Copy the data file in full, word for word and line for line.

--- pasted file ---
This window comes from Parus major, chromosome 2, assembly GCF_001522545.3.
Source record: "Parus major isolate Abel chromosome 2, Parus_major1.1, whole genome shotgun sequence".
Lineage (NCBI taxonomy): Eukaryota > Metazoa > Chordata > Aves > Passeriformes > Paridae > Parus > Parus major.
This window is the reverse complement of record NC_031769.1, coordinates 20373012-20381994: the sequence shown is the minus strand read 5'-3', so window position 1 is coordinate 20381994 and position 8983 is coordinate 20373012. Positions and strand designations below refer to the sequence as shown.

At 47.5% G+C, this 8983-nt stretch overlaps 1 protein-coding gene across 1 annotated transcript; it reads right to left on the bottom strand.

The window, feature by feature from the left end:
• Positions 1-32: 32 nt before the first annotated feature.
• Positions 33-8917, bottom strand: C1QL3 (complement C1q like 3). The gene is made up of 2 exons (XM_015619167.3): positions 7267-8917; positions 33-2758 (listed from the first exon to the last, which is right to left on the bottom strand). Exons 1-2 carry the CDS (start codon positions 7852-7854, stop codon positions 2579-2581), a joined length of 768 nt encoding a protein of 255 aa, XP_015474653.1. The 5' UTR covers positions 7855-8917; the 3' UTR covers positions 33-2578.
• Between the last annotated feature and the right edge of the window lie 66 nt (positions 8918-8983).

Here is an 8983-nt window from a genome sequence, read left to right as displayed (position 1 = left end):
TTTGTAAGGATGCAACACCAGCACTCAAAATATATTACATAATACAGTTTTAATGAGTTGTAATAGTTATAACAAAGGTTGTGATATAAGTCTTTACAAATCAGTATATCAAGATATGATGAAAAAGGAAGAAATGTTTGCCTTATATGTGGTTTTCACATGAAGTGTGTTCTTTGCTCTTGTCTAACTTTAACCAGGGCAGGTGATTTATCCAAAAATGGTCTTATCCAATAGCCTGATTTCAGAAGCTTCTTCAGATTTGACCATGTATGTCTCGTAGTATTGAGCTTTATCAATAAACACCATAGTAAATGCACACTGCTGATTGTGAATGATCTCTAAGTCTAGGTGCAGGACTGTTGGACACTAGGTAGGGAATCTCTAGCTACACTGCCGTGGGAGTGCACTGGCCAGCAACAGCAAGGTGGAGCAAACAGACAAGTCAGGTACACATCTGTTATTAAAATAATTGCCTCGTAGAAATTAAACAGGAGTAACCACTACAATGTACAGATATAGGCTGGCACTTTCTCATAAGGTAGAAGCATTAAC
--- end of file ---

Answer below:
This window comes from Parus major, chromosome 2, assembly GCF_001522545.3.
Source record: "Parus major isolate Abel chromosome 2, Parus_major1.1, whole genome shotgun sequence".
Lineage (NCBI taxonomy): Eukaryota > Metazoa > Chordata > Aves > Passeriformes > Paridae > Parus > Parus major.
This window is the reverse complement of record NC_031769.1, coordinates 20373012-20381994: the sequence shown is the minus strand read 5'-3', so window position 1 is coordinate 20381994 and position 8983 is coordinate 20373012. Positions and strand designations below refer to the sequence as shown.

At 47.5% G+C, this 8983-nt stretch overlaps 1 protein-coding gene across 1 annotated transcript; it reads right to left on the bottom strand.

The window, feature by feature from the left end:
• Positions 1-32: 32 nt before the first annotated feature.
• Positions 33-8917, bottom strand: C1QL3 (complement C1q like 3). The gene is made up of 2 exons (XM_015619167.3): positions 7267-8917; positions 33-2758 (listed from the first exon to the last, which is right to left on the bottom strand). Exons 1-2 carry the CDS (start codon positions 7852-7854, stop codon positions 2579-2581), a joined length of 768 nt encoding a protein of 255 aa, XP_015474653.1. The 5' UTR covers positions 7855-8917; the 3' UTR covers positions 33-2578.
• Between the last annotated feature and the right edge of the window lie 66 nt (positions 8918-8983).

Here is an 8983-nt window from a genome sequence, read left to right as displayed (position 1 = left end):
TTTGTAAGGATGCAACACCAGCACTCAAAATATATTACATAATACAGTTTTAATGAGTTGTAATAGTTATAACAAAGGTTGTGATATAAGTCTTTACAAATCAGTATATCAAGATATGATGAAAAAGGAAGAAATGTTTGCCTTATATGTGGTTTTCACATGAAGTGTGTTCTTTGCTCTTGTCTAACTTTAACCAGGGCAGGTGATTTATCCAAAAATGGTCTTATCCAATAGCCTGATTTCAGAAGCTTCTTCAGATTTGACCATGTATGTCTCGTAGTATTGAGCTTTATCAATAAACACCATAGTAAATGCACACTGCTGATTGTGAATGATCTCTAAGTCTAGGTGCAGGACTGTTGGACACTAGGTAGGGAATCTCTAGCTACACTGCCGTGGGAGTGCACTGGCCAGCAACAGCAAGGTGGAGCAAACAGACAAGTCAGGTACACATCTGTTATTAAAATAATTGCCTCGTAGAAATTAAACAGGAGTAACCACTACAATGTACAGATATAGGCTGGCACTTTCTCATAAGGTAGAAGCATTAAC